Paulding street committee okays parade route, closing square
Friday, March 17, 2017 5:10 PM
By CARRIE ONDER
PAULDING – The Paulding Village Council’s street committee members met Tuesday, March 14 with Peggy Emerson from the Paulding Chamber of Commerce to discuss the parade route for John Paulding Days.
The street committee consists of Councilmen Barbara Rife, Dan Workman and Robert Boyd. Councilmen Tim Boss was also present at the meeting.
Emerson presented the following proposal to the council for John Paulding Days that will be held in July: closing the village square at Friday, July 14 at 5 p.m. and reopen the downtown area again Saturday, July 15 at 11:59 p.m., detouring truck traffic with a state route detour with the support of ODOT.
The proposal includes the closure of all four streets that surround the courthouse, as opposed to recent years only closing only East Jackson and North Main streets.
“I know the chamber would very much like to see John Paulding Days continue to grow and expand,” Emerson said. “I feel like it’s back on its way from the verge of death to something that the village can be very proud of and so planning for the future to expand is just a smart way to go.”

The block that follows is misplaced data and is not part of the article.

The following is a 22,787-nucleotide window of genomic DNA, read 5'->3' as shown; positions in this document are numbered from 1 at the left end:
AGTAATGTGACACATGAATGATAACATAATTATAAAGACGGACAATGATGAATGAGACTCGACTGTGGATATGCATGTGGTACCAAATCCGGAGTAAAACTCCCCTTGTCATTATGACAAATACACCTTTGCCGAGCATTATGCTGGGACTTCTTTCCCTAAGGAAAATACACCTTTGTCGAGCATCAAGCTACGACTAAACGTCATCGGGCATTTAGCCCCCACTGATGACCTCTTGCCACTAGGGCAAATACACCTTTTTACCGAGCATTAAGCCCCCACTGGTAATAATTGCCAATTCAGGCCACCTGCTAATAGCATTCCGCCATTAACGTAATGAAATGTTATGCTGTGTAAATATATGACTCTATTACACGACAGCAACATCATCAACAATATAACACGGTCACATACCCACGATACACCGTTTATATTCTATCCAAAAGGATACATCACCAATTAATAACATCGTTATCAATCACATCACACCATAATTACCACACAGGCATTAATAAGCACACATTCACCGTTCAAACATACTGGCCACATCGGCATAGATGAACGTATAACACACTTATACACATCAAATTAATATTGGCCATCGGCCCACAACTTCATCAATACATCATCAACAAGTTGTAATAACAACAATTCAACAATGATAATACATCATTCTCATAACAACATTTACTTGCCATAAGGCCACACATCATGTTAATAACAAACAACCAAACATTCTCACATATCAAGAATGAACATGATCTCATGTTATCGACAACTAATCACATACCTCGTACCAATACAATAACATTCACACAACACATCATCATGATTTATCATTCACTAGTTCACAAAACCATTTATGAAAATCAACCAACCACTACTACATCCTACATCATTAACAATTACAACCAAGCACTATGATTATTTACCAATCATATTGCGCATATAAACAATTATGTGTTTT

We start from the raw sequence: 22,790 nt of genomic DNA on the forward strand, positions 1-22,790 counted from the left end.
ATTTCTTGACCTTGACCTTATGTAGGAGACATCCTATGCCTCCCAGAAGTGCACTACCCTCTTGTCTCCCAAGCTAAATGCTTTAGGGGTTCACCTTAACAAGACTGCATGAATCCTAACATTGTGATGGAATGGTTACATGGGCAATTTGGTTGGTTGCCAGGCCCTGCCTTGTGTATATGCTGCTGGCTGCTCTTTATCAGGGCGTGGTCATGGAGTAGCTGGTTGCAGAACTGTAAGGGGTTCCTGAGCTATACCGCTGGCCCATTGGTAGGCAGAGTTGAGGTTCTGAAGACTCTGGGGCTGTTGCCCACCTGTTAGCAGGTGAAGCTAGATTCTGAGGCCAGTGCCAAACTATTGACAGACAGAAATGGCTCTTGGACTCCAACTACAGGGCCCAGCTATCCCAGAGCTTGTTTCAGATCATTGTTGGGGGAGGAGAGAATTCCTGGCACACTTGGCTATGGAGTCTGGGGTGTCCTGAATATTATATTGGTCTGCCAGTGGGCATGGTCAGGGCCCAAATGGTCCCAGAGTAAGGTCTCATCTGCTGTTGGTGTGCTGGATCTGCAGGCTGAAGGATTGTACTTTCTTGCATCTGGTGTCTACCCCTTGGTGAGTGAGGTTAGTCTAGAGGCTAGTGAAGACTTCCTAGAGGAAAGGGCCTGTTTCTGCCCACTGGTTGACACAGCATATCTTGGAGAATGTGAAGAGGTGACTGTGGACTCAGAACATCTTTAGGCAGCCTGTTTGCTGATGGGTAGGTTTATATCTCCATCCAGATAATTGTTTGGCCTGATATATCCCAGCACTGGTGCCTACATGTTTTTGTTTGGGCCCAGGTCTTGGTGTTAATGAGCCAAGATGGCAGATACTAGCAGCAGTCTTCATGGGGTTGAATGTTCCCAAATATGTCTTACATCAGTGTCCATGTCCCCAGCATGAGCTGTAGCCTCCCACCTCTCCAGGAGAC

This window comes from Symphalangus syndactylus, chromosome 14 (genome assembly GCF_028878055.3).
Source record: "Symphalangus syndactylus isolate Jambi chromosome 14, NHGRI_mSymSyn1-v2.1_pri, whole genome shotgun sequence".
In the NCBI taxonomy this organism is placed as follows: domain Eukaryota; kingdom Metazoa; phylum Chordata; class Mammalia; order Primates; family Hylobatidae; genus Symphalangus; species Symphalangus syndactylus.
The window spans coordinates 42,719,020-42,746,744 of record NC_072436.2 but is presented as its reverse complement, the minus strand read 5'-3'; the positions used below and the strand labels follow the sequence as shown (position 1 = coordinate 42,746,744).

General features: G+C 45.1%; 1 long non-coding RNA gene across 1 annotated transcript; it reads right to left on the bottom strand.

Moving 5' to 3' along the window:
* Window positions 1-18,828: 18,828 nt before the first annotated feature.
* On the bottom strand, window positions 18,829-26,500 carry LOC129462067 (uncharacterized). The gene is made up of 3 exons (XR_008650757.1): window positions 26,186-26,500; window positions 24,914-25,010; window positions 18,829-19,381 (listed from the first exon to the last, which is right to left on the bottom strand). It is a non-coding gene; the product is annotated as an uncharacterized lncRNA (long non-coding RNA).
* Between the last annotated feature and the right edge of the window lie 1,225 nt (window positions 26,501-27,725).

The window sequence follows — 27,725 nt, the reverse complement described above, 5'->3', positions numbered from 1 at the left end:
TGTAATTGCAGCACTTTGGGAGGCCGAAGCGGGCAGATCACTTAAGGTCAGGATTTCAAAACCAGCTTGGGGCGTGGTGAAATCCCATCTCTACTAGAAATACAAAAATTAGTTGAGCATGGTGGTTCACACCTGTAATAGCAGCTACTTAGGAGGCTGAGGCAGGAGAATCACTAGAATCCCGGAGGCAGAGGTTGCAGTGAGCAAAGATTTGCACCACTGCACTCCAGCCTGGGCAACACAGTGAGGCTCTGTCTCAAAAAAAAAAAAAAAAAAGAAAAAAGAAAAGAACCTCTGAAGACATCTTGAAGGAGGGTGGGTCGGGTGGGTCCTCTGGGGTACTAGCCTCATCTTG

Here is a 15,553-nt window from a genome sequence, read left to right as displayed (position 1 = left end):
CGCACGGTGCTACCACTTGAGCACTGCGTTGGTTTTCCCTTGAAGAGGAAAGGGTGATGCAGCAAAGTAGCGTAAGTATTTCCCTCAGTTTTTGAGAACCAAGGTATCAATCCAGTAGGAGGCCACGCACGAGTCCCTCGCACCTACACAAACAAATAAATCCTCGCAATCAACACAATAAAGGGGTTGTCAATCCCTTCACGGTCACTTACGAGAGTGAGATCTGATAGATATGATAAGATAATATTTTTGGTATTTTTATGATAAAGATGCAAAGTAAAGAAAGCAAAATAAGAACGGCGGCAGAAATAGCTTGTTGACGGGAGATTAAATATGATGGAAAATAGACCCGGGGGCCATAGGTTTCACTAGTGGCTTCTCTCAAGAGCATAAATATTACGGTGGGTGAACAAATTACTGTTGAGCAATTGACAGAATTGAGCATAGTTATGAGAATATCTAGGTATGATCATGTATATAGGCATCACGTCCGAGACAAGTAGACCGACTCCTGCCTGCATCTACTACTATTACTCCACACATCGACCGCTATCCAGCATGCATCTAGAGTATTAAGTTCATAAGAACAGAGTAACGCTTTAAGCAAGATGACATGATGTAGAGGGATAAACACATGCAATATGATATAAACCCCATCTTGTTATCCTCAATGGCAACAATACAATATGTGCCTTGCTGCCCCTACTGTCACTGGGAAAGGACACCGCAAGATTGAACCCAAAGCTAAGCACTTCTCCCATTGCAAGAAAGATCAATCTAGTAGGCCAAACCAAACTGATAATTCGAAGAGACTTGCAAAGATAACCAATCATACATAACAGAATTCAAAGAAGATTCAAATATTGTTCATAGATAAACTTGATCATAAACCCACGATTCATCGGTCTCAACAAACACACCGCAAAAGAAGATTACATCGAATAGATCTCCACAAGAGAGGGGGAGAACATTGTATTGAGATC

The application reads: “North side of the courthouse square would need to close on Thursday at 5 p.m. to allow for vendor set-up. South and West sides of the courthouse square would close at 5 p.m. on Friday, July 14, and reopen after the fireworks on Saturday night at 11:59 p.m.
Emerson also requested that the intersection of Perry and Main be closed at an angle to allow local traffic to turn south only to access that part of the village.
Emerson stated, “We asked them [ODOT] to use the same route as they did for the construction, and they agreed.”
“They’re not going to go out at midnight and take down [barricades]; it’s going to be an inconvenience to truck drivers to drive 20 miles out of their way,” said Mayor Greg Reinhart.
“It’s not a big concern. Truck drivers do it all the time,” Rife replied.